WHILE Victoria’s school teachers are grappling with the challenges of online learning this term, spare a thought for Wonthaggi’s Sarah Hanley, who’s teaching VCE drama students from a Sydney hotel room she hasn’t been allowed to leave for the past eight days.

Under government restrictions to slow the spread of the coronavirus, the former Wonthaggi Secondary College [WSC] teacher and amateur theatre star is halfway through a mandatory quarantine period, having recently returned from a trip to Cambodia, in south-east Asia, with her partner Ash.

It was only meant to be a week-long getaway, to use up some long service leave, but the journey home has already taken more than a month, due the COVID-19 pandemic.

Mass commercial flight cancellations, including their original March 21 return flight, left the couple assessing rapidly dwindling options after Prime Minister Scott Morrison declared, on March 18, that Australians abroad must return home as soon as possible.

Faced with exorbitant airfares (up to $30,000), two-week airport quarantines, or long stopovers in countries with high numbers of COVID-19 cases, Sarah and Ash and three fellow Aussies travelling with them decided the best thing to do was to bunker down where they were, and on April 7, signed a month-long lease on an Airbnb 15 minutes out of the small city of Siem Reap.

The next day, they got word that the Australian embassy had come to the rescue, organising a charter flight for Australian citizens, leaving from the capital, Phnom Penh, the following Monday, April 13.

Along with about 200 other Australians, Sarah and Ash and their friends took that flight, and landed at Sydney Airport, where they were taken through health screenings, before being bussed to various hotels across the city.

Military and police escorted the travellers to their hotel rooms, telling them not to come out, under any circumstances, for the next two weeks.

Sarah and Ash’s room has no balcony; they can’t even so much as open a window for fresh air.

Food is delivered to their door three times a day in a brown paper bag – what’s inside is always a surprise.

Term two for Victorian schools began on day two of their quarantine, Tuesday, April 14, and Sarah – who’s now based in Brunswick but grew up in Wonthaggi and taught at WSC until 2012 – has hit the ground running, interfacing online with her year 8, year 10 and VCE drama students at Coburg High School.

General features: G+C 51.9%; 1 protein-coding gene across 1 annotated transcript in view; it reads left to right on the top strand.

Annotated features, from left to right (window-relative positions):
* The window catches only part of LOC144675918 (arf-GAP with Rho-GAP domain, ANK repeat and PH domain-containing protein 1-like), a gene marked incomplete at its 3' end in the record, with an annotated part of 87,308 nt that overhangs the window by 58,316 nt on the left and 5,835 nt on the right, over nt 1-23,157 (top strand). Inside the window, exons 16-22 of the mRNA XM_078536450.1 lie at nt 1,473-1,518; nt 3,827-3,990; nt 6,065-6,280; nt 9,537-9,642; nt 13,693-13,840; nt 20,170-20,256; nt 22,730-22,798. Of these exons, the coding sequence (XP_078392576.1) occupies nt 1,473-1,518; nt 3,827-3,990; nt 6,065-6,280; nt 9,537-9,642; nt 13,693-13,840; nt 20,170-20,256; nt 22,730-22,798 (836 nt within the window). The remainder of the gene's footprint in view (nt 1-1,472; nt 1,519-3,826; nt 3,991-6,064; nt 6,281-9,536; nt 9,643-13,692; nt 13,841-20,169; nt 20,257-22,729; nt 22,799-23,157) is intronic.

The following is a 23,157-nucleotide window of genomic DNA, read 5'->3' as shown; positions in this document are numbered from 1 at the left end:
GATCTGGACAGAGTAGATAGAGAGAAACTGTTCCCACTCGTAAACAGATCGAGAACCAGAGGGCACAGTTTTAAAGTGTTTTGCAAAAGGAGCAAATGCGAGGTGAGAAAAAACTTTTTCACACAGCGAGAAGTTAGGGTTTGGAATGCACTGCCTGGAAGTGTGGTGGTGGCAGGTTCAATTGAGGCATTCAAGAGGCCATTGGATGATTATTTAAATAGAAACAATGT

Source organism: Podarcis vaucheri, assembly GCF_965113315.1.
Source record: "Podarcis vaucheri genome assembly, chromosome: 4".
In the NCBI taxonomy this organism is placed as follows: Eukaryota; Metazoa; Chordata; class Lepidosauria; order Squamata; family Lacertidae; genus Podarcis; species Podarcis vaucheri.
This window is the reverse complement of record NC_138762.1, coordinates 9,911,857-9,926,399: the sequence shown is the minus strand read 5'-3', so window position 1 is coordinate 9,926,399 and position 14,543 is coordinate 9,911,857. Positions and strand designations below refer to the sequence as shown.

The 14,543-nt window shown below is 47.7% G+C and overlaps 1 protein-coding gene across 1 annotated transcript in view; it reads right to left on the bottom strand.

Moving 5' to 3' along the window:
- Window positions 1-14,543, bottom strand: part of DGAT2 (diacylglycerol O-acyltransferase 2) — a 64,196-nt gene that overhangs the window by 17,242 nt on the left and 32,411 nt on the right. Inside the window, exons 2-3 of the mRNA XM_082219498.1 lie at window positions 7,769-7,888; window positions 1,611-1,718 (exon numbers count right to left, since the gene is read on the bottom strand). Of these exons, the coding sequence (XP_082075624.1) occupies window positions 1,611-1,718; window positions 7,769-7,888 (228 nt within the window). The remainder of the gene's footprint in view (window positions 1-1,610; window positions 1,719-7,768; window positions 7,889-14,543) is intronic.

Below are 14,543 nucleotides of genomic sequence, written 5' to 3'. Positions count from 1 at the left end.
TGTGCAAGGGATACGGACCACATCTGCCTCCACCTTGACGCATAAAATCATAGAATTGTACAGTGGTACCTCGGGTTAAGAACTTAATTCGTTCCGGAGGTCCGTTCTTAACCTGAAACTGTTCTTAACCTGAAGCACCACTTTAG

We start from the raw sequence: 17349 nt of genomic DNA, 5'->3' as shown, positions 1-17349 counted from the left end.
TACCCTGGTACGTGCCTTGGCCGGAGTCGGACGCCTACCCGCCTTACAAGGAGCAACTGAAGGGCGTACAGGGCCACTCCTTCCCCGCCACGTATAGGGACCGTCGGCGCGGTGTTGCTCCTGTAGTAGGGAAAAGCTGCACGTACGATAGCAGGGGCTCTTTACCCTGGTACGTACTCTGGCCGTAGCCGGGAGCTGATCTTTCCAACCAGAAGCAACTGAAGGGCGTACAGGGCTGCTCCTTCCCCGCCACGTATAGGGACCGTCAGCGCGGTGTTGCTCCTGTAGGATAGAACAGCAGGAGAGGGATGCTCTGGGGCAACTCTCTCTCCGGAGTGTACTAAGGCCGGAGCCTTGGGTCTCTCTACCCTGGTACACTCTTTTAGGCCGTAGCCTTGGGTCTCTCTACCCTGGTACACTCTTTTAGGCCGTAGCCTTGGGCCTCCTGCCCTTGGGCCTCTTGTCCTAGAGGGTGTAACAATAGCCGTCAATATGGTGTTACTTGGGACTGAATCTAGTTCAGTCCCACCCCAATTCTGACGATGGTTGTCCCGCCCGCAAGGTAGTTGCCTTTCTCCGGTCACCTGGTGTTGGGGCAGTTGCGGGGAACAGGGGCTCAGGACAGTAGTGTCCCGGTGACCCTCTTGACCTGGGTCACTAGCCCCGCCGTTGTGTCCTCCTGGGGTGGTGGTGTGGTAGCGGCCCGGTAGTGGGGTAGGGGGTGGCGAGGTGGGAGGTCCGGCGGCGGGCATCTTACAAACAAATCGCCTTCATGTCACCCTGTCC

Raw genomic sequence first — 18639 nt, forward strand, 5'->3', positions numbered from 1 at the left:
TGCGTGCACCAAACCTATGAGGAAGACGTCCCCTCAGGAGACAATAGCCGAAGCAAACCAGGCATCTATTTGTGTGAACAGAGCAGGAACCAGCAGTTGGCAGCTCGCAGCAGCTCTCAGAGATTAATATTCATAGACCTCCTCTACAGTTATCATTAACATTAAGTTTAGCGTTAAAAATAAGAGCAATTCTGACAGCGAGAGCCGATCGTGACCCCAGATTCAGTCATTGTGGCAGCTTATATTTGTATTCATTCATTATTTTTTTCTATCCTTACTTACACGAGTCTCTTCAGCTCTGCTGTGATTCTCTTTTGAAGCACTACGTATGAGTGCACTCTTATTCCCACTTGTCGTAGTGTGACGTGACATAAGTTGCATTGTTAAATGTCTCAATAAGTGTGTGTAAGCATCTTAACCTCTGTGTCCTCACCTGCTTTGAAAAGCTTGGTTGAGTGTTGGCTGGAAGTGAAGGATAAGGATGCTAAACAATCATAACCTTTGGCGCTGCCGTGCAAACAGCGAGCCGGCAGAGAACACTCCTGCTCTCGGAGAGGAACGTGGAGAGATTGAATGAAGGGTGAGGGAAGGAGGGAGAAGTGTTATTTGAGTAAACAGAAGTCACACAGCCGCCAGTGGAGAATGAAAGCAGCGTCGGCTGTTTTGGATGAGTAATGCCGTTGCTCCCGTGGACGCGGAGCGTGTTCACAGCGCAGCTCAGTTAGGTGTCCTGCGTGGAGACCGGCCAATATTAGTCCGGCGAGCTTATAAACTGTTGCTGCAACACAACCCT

Teaching from quarantine hasn’t been too much of a stretch, Sarah says, even though it certainly wasn’t part of the plan – she always travels with her laptop, and her students are adapting well to completing their lessons using the ‘G Suite’ software.

When she’s not teaching, she’s practising her new hobby Tae Bo, running lengths of the hotel room, and looking out the window at sunsets and people passing by.

As coordinator of the school production of ‘Into the Woods,’ due to premiere in term three, she’s also been planning creative ways to push ahead with scheduled rehearsals. She’s grateful to be safe on home soil but says she was never afraid of being stuck in Cambodia – a country she’s visited many times.

“I think people back home were more scared for us because they don’t really know what it’s like over there.

“But the Khmer people are so kind and selfless and we made sure to respect them and keep our distance. We felt completely safe and comfortable the whole time.”

The hardest thing was keeping up with the rapidly evolving situation for travellers as the COVID-19 crisis developed.

“It was hard to understand what was going to happen because every 12 hours, the news changed,” Sarah said.

“Even when we heard there was going to be a chartered flight, we didn’t have confirmation of tickets, or when the flight would be leaving or what airline it would be or whether we should get on a bus to Phnom Penh straight away or stay put and wait for a phone call.

“Borders were closing, provinces within the country were closing, there was talk the Cambodian government was going bring in a state of emergency…

“But the [Australian] embassy worked really hard and did all they could with our best interests at heart. I think there were four staff organising things and they were working around the clock. So we’re really grateful for everything the government’s been doing.”

Sarah and Ash hope to be out of quarantine by next Monday, April 27, and back to Melbourne soon after. But they’ve prepared themselves for circumstances to change once again. “A lot can happen in a week. For now, we just have to do the right thing and stay in quarantine until it’s safe to come out; it’s just a waiting game.

“But it’s definitely been a long journey and we can’t wait to get back to Victoria and to our normal apartment. I’m looking forward to fresh air!”